Berkeley, Calif. — When computer science major Lindsay Nichols considers the possibility of a “Free Speech Week” featuring right-wing firebrands at the University of California, Berkeley, the first word that comes to her mind is “annoyance.”
Biology student Kyeong Kim agrees. She’s all for free speech but the prospect of more political clashes and the disruptions they bring draws a big shrug.
“It’s the new normal here: The police, the helicopters,” says Kim, 24, an international student from South Korea. “I stay away. I don’t want to get caught in a violent protest.”
Berkeley’s reputation as a liberal stronghold and the birthplace of the 1960s Free Speech Movement has made the city and campus flashpoints for the country’s political divisions since the election of President Donald Trump.
The four-day event scheduled to start Sunday was organized by right-wing provocateur Milo Yiannopoulos, whose previous attempt to speak on campus in February was shut down by masked anarchists who rioted on campus.
Yiannopoulos says he’s coming back with a lineup of high-profile conservatives, but the star power faded Friday when conservative commentator Ann Coulter announced she’s not coming.
Coulter told The Associated Press that Yiannopoulos’ team was in touch with hers about speaking but she heard “the administration was dead set on blocking this event” so she decided not to bother.
“I also don’t think Berkeley deserves to hear a brilliant and entertaining Ann Coulter speech,” Coulter told the AP in an email.
Steve Bannon, ex-chief strategist for President Donald Trump, is also on Yiannopoulos’ list but has not said publicly if he plans to attend.
A number of other listed speakers have posted comments on social media saying they don’t plan to show up either. Among them is James Damore, a former Google employee who was fired for writing a memo viewed as sexist. He tweeted that he never knew he was on the list.
Amid the uncertainty, the university is preparing strong security expected to cost hundreds of thousands of dollars. Students have been warned to expect several days of disruptions caused by heavy police lines and protest barriers, the possible closure of buildings and roads, and events scheduled to take place outdoors on the central hub of campus known as Sproul Plaza.
“It’s more of an annoyance than anything,” said Nichols, a 20-year-old junior, adding that some teachers have told students they can skip class if they’re concerned about safety.
“I’m just trying to get an education, and there’s these SWAT teams everywhere,” Nichols said.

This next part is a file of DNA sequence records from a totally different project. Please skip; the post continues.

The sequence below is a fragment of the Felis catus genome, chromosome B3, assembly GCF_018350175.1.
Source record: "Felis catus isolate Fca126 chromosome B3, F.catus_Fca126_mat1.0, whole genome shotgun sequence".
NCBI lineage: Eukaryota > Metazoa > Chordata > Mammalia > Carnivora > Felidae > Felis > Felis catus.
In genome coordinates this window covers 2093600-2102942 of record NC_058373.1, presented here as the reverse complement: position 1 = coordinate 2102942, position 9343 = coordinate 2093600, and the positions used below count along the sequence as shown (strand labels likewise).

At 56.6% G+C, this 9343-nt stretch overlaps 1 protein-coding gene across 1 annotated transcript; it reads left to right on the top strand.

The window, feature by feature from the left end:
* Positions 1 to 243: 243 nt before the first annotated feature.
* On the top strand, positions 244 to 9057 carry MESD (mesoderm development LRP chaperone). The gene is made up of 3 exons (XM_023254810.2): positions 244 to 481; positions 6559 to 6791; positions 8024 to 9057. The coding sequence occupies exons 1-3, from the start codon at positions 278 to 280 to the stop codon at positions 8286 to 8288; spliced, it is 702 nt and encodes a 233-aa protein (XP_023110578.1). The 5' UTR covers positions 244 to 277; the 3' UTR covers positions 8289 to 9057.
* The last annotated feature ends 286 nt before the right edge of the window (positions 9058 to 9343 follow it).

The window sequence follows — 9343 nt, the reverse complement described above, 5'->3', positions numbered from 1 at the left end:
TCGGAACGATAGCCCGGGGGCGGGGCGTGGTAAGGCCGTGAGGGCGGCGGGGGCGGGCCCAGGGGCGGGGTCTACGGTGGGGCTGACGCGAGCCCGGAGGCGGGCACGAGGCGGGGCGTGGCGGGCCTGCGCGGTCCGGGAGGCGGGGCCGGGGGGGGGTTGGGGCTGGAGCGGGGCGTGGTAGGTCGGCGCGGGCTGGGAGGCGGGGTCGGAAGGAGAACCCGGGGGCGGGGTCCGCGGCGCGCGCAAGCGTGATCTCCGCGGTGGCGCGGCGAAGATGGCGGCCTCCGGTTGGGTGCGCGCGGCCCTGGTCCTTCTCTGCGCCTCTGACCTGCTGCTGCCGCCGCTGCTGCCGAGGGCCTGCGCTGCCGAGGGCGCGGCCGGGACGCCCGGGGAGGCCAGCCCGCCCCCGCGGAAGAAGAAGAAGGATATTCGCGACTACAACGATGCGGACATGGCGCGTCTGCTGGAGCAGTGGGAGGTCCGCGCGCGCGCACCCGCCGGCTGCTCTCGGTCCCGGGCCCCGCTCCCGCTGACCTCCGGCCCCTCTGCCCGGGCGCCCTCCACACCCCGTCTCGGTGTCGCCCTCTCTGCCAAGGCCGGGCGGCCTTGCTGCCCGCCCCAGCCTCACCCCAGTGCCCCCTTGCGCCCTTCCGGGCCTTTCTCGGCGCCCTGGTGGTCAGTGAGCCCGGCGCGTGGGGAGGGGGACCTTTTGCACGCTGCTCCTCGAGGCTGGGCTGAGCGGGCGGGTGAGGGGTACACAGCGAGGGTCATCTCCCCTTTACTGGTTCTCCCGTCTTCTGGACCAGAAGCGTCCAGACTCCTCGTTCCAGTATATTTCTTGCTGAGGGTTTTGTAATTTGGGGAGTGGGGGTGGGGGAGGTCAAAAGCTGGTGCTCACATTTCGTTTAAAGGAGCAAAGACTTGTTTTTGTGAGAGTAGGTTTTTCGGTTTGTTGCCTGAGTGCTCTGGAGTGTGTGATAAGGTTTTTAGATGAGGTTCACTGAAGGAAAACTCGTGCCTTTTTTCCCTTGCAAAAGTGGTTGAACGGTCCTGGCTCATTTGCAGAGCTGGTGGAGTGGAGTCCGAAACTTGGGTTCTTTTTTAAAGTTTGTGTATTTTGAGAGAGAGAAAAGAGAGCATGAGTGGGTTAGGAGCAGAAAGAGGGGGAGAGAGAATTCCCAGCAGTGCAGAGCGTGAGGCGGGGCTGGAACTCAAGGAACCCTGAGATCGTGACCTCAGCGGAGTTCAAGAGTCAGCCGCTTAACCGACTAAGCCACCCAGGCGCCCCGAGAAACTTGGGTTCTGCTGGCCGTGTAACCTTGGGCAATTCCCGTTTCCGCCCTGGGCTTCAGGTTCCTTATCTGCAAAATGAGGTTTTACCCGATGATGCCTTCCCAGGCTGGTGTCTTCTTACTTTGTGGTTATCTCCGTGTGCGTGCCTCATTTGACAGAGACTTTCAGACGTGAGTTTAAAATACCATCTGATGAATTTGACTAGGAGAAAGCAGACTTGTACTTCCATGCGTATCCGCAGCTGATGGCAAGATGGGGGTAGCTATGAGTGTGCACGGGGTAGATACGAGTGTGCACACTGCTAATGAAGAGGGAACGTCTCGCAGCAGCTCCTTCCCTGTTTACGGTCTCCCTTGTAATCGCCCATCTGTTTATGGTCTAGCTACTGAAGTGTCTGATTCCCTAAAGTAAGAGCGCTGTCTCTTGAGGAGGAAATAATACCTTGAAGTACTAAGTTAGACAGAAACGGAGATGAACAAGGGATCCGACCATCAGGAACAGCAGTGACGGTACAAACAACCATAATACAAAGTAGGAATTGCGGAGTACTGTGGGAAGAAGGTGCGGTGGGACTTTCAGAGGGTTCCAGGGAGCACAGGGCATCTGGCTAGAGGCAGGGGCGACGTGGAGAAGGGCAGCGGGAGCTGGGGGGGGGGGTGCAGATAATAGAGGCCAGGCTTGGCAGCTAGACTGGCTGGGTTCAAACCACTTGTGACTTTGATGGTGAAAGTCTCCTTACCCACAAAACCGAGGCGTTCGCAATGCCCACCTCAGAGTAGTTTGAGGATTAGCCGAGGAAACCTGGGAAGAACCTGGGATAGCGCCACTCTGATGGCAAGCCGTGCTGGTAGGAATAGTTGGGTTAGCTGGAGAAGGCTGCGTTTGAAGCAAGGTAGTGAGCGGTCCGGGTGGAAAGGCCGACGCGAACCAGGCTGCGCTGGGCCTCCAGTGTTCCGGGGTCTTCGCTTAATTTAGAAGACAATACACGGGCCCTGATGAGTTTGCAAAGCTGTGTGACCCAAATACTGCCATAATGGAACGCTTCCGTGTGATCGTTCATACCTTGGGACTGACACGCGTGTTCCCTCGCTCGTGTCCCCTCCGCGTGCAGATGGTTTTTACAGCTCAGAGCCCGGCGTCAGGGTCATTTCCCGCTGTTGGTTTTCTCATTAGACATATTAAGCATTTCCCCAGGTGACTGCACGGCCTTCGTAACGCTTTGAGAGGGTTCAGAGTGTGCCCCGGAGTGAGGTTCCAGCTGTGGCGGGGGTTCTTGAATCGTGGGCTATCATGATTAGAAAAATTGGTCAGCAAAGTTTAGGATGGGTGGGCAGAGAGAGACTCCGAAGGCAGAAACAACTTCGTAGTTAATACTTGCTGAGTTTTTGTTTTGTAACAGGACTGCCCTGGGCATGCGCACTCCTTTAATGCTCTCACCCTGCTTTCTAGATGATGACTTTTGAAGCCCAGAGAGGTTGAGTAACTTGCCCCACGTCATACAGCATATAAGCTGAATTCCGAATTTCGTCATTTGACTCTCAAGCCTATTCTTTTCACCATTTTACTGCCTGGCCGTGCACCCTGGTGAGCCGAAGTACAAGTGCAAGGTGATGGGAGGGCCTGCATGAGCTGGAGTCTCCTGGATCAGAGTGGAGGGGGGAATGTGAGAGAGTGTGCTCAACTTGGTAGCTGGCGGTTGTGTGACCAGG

Four political demonstrations, starting with the Yiannopoulos event last February, have turned violent and prompted authorities to come up with new strategies as they struggle to balance free speech rights with preventing violence.
University of California President Janet Napolitano, who oversees the 10 campuses in the UC system, said her office is taking the unprecedented step of splitting security costs with UC Berkeley despite the current financial struggles of the system.
UC Berkeley shelled out $600,000 for security last week when conservative Ben Shapiro spoke at an event organized by campus Republicans. Napolitano said UC will split that expense as well.
“In an ideal world we wouldn’t have to put that much money into security,” said Napolitano, who previously served as U.S. Homeland Security secretary under President Obama.
Ahead of the event next week, student bulletin boards on Sproul Plaza were papered with fliers calling on counter protesters to “Shut Down Milo Yiannopoulos,” saying his brand of inflammatory speech against Muslims, immigrants, women and transgender people was hateful and should not be allowed. The fliers advised supporters to bring bandannas to cover their faces in case police fire tear gas.
Faculty members are divided over the event, with many saying the university must defend free speech and respond to hate speech. Others say the university should not provide a platform for provocative speakers whose presence could trigger violence.
More than 200 professors and graduate student instructors have signed a letter calling for an all-campus boycott of classes if the event goes ahead.
“The history of these events has been chilling,” the letter states, citing deadly violence last month in the college town of Charlottesville, Virginia, where protesters clashed with white supremacists.
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